5.    Make a list of questions to ask admissions staff, financial aid reps, faculty, and students. Thinking through questions before you visit will make the college search easier. You’ll be less likely to have outstanding questions on your way home, and, if the school requires a “Why Us” essay, you may use some of the information you learned in that essay.

6.    Note “must see” places on campus and visit them. This should be specific to you as a student: Student-athletes should visit the practice facilities, fields, and the weight room. Art majors should visit the studios. Everyone should visit the dorms, common campus areas, libraries, and places to eat. If you are interested in a certain department, e.g., engineering or nursing, check to see if there is a separate tour offered for those students or carve out time on your own to spend in the buildings that house that department.

7.    Make sure you’ll feel safe. Don’t shy away from asking about campus security. Some things to consider: a campus-wide alert system for emergencies on campus and in the surrounding area, “blue-light” telephones placed liberally throughout campus that are direct lines to campus police, well-lit pathways and facilities, campus police who patrol the campus regularly, and an official school security escort service who will accompany you at night—or anytime you feel unsafe—to places on campus and nearby. Also ask your guide about the frequency of shuttle buses running at night, who has access to dorms, and where the nearest emergency room or urgent care is.

8.    Don’t forget the following items:

  • Your phone/camera. During your tour, take a lot of pictures. If you’re comparing several schools, photos can help you remember details—large and small. While colleges may seem unforgettable at the time of your visit, by the third or fourth tour, they will start to blend together. You can also use your phone to record group information sessions. Students oftentimes like to refer back to a recording and its information while working on their application. During or right after your visit, make a note in your phone of important details pertaining to each school. In addition to numbers and facts, jot down your likes, dislikes, and feelings so you can remember which schools felt right to you and why. Write down the names of speakers you liked, details about the school and programs you may want to research further. In addition to helping you remember which school is which, it’s a good idea to drop details into any future interviews or correspondence with the admission office. You can also use this information to decide which school you liked best, or what aspects of a school are most appealing.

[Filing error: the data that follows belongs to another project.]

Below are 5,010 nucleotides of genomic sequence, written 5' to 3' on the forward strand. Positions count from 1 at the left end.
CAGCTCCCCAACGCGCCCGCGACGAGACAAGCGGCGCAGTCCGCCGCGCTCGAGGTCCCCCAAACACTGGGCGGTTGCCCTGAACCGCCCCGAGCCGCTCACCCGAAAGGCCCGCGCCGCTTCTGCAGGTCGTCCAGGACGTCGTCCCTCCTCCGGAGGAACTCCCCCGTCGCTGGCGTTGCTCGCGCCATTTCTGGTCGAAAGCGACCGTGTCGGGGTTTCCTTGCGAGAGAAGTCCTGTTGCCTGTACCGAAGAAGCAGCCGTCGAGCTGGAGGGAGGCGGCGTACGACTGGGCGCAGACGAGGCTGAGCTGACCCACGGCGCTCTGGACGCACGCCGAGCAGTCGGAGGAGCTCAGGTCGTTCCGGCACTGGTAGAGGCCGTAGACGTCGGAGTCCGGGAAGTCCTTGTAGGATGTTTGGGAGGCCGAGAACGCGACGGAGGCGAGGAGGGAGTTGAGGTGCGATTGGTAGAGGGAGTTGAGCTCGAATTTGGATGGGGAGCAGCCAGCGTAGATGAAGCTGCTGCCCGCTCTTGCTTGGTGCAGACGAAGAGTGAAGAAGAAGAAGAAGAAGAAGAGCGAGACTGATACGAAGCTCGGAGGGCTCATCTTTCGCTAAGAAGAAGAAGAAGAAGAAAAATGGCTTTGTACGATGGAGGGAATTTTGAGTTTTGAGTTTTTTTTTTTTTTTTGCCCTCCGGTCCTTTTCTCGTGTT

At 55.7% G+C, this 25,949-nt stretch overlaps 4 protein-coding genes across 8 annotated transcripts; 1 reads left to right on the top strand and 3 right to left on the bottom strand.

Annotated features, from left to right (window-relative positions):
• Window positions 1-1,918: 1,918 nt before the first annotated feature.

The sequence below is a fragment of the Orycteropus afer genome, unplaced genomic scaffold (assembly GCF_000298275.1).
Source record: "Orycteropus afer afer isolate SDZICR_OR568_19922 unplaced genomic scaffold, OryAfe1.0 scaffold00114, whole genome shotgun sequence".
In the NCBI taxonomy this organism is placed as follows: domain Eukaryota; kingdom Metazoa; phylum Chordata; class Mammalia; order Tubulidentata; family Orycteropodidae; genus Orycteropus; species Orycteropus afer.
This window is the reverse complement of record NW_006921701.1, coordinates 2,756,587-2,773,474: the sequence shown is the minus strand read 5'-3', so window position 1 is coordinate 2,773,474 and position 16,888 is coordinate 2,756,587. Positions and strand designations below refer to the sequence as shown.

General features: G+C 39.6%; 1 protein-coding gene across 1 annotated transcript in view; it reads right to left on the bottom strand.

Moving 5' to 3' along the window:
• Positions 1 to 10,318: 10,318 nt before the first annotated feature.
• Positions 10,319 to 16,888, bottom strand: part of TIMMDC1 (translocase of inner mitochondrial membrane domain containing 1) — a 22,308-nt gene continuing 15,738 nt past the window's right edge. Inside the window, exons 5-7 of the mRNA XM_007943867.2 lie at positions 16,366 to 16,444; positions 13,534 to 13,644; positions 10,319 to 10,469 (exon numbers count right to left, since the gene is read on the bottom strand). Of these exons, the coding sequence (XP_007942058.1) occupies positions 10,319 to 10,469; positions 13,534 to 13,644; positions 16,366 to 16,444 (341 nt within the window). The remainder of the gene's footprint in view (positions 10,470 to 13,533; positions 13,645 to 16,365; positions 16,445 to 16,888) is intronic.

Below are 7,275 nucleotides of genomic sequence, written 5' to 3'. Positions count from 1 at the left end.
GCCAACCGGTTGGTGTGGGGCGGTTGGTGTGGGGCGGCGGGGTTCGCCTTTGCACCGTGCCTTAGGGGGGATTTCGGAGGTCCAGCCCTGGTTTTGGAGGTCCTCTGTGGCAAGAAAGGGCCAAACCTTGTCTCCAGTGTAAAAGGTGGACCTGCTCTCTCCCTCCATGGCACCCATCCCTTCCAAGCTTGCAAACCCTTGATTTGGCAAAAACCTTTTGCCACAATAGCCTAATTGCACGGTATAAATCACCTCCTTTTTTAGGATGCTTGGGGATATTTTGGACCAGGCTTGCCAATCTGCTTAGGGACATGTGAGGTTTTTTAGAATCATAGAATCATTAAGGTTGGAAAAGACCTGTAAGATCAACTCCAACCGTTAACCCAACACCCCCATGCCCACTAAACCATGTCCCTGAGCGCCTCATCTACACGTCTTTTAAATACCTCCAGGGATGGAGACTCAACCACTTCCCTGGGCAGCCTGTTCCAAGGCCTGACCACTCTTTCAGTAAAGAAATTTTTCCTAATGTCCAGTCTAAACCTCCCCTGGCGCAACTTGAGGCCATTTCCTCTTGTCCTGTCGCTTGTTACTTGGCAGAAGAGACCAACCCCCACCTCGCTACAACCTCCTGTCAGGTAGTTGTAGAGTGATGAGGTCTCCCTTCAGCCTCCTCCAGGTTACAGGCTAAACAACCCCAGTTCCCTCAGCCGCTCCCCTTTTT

• Comfortable clothing and shoes. Campus tours mean a lot of time on your feet, so it is important to be comfortable. Check the weather before your visit and bring anything you may need, like an umbrella or sunscreen. It’s a good idea to carry water, too!
  • An ID card or passport. Many schools request identification in order to access certain buildings or areas of campus.
  • Appreciation for adventure. Maintain a positive attitude. Stay open-minded. A school may not meet your expectations, or it may surprise you and exceed them. Enjoy the journey! Remember: each college visit is an opportunity to learn not only something about the school itself, but also about what you are looking for academically, socially, and geographically.
For more information on college visits, or for help with applying to colleges, contact International College Counselors at http://www.internationalcollegecounselors.com or 1-954-414-9986.